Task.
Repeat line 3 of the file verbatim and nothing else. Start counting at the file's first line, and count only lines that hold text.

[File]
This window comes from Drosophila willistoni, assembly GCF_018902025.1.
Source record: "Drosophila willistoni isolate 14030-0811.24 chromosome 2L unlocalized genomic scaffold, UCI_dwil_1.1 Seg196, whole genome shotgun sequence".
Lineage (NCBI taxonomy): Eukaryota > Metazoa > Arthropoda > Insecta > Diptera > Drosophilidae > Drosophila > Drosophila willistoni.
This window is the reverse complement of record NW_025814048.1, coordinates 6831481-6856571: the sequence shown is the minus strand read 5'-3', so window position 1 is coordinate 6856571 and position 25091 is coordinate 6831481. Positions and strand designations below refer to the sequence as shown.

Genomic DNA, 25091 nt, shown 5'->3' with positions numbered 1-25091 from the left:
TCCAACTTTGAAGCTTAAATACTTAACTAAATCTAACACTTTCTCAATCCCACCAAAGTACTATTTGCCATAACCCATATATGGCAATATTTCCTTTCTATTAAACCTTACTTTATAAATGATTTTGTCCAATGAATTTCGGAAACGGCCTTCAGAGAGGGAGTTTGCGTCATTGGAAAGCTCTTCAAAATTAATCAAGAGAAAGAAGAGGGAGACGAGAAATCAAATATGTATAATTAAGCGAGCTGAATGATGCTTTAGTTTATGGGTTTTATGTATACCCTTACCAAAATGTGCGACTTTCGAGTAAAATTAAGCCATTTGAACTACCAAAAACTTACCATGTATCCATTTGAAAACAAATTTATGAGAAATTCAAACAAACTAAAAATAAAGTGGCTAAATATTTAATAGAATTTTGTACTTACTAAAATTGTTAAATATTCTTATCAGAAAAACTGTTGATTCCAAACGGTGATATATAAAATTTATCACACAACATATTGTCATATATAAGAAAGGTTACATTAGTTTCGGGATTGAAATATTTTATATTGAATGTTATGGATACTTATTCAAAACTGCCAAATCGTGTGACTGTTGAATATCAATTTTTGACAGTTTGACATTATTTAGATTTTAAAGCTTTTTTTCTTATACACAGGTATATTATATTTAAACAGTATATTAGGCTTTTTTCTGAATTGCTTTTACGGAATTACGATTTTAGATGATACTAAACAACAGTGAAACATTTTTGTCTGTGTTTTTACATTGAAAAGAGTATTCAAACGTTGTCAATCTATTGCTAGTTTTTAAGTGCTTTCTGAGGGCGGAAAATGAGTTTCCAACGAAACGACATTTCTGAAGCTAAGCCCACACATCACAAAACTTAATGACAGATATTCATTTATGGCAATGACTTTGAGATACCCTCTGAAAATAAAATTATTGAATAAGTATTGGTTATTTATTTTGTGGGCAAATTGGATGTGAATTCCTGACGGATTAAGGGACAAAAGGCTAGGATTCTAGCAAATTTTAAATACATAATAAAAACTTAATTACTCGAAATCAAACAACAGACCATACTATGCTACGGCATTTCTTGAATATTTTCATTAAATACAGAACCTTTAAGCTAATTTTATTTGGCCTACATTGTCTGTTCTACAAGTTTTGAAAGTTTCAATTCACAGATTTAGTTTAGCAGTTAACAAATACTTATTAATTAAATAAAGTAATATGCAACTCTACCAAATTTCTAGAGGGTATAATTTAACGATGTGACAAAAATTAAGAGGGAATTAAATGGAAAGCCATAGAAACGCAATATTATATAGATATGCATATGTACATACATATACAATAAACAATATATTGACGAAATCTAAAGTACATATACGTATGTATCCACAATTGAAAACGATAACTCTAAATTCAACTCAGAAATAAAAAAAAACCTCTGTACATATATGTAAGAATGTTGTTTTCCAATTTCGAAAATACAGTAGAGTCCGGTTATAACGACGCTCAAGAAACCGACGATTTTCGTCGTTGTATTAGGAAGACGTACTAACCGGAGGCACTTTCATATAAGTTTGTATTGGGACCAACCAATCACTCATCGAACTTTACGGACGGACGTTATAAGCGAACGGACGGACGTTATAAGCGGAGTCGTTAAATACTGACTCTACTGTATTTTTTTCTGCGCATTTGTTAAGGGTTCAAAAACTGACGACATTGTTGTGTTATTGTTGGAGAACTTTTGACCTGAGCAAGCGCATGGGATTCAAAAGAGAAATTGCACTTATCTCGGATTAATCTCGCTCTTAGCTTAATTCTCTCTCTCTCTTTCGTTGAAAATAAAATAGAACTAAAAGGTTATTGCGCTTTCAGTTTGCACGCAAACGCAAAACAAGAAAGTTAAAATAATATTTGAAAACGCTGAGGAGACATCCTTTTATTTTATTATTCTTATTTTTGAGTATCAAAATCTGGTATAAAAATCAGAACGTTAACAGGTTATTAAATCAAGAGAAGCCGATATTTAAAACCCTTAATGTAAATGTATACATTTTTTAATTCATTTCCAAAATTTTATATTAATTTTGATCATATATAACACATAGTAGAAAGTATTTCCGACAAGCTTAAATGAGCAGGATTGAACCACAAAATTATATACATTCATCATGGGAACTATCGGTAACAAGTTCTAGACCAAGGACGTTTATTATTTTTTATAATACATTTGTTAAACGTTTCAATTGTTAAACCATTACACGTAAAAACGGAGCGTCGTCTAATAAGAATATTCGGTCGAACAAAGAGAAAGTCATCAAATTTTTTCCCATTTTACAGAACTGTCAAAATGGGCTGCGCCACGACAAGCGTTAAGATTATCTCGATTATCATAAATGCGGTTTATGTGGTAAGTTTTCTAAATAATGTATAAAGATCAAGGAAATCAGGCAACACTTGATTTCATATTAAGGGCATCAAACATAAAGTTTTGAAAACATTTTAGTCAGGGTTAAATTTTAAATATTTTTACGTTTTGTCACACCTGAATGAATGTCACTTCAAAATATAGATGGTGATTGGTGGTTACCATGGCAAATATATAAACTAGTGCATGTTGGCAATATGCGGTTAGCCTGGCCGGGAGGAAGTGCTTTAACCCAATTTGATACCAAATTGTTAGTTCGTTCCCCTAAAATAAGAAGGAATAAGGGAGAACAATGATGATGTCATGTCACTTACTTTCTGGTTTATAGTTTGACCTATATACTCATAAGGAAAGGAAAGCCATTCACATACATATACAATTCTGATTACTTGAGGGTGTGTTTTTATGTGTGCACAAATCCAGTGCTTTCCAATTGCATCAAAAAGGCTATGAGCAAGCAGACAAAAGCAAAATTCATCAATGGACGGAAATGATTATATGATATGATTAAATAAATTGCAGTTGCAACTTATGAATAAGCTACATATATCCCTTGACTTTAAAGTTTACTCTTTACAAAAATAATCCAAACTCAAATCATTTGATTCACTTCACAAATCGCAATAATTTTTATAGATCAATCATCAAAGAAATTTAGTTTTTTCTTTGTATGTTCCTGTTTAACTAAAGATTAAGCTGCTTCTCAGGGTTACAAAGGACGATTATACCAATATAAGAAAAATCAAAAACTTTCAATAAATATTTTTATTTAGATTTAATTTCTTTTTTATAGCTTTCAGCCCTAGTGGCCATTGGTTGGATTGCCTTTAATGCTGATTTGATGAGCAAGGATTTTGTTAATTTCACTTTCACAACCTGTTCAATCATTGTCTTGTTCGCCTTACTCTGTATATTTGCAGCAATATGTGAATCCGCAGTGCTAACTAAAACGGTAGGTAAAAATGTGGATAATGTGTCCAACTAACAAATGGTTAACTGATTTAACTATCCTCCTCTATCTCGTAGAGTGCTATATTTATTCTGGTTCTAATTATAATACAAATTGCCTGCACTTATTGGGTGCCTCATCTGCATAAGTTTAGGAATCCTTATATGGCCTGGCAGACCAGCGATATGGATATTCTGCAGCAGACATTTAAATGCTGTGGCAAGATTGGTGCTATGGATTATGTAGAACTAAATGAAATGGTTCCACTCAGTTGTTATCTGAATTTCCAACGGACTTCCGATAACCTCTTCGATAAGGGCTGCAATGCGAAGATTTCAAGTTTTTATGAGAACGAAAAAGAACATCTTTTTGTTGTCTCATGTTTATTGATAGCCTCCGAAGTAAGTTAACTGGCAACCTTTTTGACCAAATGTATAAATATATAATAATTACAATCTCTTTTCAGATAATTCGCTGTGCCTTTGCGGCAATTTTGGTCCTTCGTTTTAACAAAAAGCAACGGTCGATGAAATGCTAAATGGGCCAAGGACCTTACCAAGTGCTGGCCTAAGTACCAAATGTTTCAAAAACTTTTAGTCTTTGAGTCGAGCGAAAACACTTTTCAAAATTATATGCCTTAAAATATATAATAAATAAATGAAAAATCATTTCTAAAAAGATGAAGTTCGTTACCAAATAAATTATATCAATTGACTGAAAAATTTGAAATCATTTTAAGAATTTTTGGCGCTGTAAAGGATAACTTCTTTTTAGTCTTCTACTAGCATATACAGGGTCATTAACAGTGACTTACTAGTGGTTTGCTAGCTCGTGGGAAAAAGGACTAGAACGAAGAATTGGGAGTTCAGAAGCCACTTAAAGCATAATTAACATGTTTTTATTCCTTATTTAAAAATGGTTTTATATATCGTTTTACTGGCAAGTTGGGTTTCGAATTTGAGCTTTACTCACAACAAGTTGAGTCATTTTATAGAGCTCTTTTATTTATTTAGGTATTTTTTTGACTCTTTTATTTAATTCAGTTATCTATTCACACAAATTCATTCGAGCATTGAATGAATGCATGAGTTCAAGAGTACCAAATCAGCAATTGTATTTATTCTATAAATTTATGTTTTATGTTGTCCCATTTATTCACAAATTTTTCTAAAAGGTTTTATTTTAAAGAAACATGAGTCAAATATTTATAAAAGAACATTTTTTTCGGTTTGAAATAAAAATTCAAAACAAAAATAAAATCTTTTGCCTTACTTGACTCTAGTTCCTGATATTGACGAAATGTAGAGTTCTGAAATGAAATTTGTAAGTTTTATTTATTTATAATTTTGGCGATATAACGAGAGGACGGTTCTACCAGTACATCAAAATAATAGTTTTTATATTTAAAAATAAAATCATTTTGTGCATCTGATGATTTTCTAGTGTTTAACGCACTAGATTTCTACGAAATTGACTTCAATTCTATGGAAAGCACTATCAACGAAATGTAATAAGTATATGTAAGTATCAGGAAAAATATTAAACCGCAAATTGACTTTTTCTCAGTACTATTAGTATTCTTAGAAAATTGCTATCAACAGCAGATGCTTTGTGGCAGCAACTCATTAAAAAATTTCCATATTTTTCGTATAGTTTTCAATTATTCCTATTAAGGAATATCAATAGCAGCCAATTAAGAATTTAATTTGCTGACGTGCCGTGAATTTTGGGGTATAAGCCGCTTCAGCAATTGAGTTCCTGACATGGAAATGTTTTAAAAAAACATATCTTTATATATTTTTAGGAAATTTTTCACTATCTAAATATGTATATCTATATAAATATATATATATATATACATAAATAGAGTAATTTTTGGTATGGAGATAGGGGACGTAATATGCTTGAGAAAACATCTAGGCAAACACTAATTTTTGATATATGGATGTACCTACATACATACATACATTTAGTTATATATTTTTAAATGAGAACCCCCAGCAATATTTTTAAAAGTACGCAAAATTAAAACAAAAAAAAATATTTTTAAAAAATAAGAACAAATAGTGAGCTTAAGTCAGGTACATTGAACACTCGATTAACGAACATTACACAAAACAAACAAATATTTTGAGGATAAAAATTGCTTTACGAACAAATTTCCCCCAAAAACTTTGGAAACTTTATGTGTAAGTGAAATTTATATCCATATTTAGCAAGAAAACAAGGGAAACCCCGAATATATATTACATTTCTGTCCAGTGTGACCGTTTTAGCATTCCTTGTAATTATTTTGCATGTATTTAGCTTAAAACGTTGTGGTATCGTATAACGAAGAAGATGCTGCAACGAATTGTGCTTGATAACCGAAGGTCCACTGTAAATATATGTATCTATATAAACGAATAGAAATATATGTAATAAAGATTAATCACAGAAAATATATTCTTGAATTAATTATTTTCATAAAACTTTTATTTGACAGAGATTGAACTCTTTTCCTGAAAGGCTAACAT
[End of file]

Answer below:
Lineage (NCBI taxonomy): Eukaryota > Metazoa > Arthropoda > Insecta > Diptera > Drosophilidae > Drosophila > Drosophila willistoni.